thomas keller’s mon poulet roti (roast chicken)

One 2- to 3-pound farm-raised chicken (I used a 4 lb chicken)
Kosher salt and freshly ground black pepper
2 teaspoons minced thyme (optional ; I used dried)
*** I also added 1 t dried rosemary

*Unsalted butter
*Dijon mustard
I've come upon numerous excellent reviews about his quite famous (yet ridiculously simple!) mon poulet rotior roast chicken. And amongst a bevy of ("ultimate" or "the best") roast chicken recipes conconcted by the most brilliant chefs in town at my disposal, I was intrigued by Chef Keller's recipe the most.
 Why, you ask?
It only uses two major ingredients -

While other brilliant cooks slather their roast chicken with loads of butter, stuff them with a bunch of herbs, spices and aromatic vegetables and citrus, even wrap them entirely with pancetta or bacon, this particular recipe is downright simple, but I must say, very much up to par.

I'm telling you, this recipe, with it's utter simplicity is proof that the number of ingredients isn't always directly proportionate to a GOOD roast chicken.

Mon Poulet Roti (Roast Chicken)
(taken from Thomas Keller's Bouchon cookbook)

Preheat the oven to 450°F. Rinse the chicken, then dry it very well with paper towels, inside and out. The less it steams, the drier the heat, the better.

Salt and pepper the cavity, then truss the bird. Trussing is not difficult, and if you roast chicken often, it's a good technique to feel comfortable with. When you truss a bird, the wings and legs stay close to the body; the ends of the drumsticks cover the top of the breast and keep it from drying out. Trussing helps the chicken to cook evenly, and it also makes for a more beautiful roasted bird.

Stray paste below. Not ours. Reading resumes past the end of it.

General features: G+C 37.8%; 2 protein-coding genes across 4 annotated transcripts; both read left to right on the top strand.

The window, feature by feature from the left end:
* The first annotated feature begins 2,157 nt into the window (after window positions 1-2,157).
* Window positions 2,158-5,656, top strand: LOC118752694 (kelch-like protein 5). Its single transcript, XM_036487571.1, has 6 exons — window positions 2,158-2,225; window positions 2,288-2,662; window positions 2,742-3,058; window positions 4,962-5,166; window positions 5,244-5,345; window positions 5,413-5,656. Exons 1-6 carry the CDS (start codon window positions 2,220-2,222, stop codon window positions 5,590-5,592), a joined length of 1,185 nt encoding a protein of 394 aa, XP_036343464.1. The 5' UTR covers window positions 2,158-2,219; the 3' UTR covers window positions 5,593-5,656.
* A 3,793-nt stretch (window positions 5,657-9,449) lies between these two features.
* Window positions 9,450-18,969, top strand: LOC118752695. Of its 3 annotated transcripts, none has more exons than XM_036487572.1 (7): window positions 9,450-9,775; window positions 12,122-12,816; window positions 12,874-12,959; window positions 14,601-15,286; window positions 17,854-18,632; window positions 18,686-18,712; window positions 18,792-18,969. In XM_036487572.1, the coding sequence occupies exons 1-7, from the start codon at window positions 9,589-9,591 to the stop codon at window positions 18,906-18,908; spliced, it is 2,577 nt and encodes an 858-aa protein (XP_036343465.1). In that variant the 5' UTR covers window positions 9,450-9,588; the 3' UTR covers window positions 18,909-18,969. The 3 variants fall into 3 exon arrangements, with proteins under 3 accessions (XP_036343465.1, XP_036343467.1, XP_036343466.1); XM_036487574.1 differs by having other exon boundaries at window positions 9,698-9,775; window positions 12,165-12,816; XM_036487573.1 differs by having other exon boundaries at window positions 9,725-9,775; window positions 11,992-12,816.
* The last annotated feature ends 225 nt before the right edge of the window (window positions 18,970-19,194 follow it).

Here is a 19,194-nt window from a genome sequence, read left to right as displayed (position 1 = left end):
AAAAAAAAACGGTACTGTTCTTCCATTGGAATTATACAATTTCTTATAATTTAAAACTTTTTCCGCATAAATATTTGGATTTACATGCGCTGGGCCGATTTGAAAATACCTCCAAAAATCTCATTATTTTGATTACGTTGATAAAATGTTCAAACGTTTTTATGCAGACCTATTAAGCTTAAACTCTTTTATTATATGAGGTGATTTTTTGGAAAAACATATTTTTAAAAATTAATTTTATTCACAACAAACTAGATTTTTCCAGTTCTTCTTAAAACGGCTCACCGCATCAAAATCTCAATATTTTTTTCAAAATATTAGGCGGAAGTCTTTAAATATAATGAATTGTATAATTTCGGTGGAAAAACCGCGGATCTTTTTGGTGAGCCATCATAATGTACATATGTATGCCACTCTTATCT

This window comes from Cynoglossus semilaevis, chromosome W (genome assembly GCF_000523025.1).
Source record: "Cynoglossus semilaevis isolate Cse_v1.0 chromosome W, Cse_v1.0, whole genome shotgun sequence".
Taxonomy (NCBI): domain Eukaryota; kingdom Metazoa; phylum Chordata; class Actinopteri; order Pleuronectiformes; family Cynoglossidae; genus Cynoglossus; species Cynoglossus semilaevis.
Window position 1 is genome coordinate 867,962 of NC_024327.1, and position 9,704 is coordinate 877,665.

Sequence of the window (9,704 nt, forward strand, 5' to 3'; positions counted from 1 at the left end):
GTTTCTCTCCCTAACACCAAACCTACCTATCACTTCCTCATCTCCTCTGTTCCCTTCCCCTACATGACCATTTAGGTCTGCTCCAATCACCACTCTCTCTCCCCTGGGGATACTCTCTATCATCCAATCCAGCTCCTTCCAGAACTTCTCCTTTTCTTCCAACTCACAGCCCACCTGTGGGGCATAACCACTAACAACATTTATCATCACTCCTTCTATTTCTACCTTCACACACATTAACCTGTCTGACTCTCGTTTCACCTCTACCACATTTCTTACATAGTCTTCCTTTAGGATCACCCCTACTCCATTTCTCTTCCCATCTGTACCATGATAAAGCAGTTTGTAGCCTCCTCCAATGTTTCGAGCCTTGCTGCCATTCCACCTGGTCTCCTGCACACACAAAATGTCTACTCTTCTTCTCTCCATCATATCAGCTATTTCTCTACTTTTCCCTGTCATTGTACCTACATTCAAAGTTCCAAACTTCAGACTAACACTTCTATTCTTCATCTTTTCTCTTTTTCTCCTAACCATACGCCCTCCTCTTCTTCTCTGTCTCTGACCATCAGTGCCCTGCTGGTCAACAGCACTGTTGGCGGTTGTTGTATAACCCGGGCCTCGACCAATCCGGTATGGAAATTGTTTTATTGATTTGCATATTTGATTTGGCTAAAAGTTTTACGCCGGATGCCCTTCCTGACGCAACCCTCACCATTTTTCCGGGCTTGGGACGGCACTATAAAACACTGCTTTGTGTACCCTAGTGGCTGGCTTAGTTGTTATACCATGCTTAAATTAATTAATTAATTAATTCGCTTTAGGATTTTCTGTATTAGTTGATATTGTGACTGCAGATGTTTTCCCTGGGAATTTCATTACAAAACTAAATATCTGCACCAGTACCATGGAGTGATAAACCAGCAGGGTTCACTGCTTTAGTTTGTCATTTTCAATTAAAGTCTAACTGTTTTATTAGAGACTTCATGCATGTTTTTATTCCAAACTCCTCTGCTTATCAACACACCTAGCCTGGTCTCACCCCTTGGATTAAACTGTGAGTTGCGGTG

Now, salt the chicken— I like to rain the salt over the bird so that it has a nice uniform coating that will result in a crisp, salty, flavorful skin (about 1 tablespoon). When it's cooked, you should still be able to make out the salt baked onto the crisp skin. Season to taste with pepper. (Love freshly ground pepper!)

Place the chicken in a sauté pan or roasting pan and, when the oven is up to temperature, put the chicken in the oven. I leave it alone — I don't baste it, I don't add butter; you can if you wish, but I feel this creates steam, which I don't want. Roast it until it's done, 50 to 60 minutes. Remove it from the oven and add the thyme, if using, to the pan. Baste the chicken with the juices and thyme and let it rest for 15 minutes on a cutting board.

Remove the twine. Separate the middle wing joint and eat that immediately. Remove the legs and thighs. I like to take off the backbone and eat one of the oysters, the two succulent morsels of meat embedded here, and give the other to the person I'm cooking with. But I take the chicken butt for myself. I could never understand why my brothers always fought over that triangular tip — until one day I got the crispy, juicy fat myself. These are the cook's rewards. Cut the breast down the middle and serve it on the bone, with one wing joint still attached to each. The preparation is not meant to be superelegant. Slather the meat with fresh butter. Serve with mustard on the side (Which I don't feel necessary as the chicken turned out to be quite flavorful) and, if you wish, a simple green salad. You'll start using a knife and fork, but finish with your fingers, because it's so good.